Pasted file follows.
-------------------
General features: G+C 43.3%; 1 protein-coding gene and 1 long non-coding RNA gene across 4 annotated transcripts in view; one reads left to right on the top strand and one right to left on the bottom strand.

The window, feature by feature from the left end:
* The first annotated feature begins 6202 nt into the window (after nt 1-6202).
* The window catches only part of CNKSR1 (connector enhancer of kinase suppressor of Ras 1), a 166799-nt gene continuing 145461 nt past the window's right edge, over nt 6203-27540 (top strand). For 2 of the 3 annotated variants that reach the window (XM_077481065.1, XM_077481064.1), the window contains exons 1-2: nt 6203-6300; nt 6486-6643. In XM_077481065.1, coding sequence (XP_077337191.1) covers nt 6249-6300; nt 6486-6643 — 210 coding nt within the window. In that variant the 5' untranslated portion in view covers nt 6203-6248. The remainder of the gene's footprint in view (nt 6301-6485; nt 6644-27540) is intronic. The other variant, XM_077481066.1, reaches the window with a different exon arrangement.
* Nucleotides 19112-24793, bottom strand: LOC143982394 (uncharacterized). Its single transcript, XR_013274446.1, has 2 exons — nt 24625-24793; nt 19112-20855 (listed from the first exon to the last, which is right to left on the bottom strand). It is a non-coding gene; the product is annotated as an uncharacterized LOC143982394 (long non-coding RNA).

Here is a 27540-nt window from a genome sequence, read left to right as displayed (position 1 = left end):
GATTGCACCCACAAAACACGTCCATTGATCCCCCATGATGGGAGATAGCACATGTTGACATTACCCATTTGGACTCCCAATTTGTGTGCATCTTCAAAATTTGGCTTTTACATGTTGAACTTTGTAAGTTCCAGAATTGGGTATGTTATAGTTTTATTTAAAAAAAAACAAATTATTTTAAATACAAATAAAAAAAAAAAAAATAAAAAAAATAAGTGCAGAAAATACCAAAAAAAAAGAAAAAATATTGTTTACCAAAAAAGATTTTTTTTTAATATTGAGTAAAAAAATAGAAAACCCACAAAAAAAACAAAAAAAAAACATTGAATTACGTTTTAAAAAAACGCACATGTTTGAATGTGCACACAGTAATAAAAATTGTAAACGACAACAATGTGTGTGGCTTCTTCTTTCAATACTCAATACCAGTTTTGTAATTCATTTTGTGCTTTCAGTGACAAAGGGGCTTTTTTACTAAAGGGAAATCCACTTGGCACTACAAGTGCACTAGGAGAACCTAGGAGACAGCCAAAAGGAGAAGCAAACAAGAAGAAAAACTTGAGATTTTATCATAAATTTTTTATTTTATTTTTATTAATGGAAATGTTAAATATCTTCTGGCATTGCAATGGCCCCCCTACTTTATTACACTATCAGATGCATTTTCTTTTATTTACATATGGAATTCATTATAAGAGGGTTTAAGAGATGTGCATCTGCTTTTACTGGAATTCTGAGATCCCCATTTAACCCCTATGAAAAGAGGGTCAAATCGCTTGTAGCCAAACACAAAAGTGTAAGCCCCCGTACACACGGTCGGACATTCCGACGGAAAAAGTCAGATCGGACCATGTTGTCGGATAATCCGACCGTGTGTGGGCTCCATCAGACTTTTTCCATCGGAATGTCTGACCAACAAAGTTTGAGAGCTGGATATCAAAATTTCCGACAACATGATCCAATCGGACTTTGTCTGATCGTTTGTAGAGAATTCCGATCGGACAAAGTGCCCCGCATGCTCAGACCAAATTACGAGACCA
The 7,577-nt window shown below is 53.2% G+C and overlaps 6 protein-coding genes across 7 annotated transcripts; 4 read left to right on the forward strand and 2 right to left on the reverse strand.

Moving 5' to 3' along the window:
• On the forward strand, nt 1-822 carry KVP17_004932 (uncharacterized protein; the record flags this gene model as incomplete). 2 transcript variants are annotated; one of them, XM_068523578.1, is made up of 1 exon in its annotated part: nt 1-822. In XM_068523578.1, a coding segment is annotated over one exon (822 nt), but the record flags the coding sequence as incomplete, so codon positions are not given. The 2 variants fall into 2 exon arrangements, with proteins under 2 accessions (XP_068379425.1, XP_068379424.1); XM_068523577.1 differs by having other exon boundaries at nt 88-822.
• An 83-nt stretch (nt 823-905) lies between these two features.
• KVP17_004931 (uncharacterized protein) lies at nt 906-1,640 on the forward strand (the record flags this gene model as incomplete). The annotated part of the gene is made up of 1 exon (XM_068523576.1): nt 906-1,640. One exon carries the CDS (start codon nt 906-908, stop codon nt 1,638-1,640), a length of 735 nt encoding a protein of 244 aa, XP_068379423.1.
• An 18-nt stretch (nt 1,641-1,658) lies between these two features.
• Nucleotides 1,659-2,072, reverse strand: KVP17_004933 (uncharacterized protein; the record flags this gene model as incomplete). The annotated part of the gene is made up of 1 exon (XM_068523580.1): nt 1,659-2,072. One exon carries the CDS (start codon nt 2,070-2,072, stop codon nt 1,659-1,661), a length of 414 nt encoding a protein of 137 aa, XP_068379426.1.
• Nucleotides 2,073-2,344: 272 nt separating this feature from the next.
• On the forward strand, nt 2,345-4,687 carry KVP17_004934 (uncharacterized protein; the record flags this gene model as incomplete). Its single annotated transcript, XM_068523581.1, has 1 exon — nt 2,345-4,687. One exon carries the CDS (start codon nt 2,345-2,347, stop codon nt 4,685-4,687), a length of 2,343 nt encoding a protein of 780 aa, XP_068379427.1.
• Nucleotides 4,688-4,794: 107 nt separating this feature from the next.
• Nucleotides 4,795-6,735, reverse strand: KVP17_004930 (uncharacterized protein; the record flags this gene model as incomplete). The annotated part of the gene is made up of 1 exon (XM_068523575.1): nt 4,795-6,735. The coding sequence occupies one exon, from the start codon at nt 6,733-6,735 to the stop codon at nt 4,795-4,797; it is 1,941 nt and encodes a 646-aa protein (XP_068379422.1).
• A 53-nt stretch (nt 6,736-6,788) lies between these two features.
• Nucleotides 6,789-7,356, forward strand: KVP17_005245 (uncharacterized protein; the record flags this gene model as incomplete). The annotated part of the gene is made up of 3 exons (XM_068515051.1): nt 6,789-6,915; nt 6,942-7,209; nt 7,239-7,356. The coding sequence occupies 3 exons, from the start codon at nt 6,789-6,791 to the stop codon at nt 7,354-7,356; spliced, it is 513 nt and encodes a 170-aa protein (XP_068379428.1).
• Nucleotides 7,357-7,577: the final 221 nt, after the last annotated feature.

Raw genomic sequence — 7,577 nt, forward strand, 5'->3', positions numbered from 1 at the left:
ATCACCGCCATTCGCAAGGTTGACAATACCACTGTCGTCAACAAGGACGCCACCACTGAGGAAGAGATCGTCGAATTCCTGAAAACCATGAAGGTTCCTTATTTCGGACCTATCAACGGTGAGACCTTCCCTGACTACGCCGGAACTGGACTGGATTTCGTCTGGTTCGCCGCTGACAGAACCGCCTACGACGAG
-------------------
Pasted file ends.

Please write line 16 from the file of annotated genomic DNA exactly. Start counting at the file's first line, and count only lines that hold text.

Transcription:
• On the forward strand, nt 2,345-4,687 carry KVP17_004934 (uncharacterized protein; the record flags this gene model as incomplete). Its single annotated transcript, XM_068523581.1, has 1 exon — nt 2,345-4,687. One exon carries the CDS (start codon nt 2,345-2,347, stop codon nt 4,685-4,687), a length of 2,343 nt encoding a protein of 780 aa, XP_068379427.1.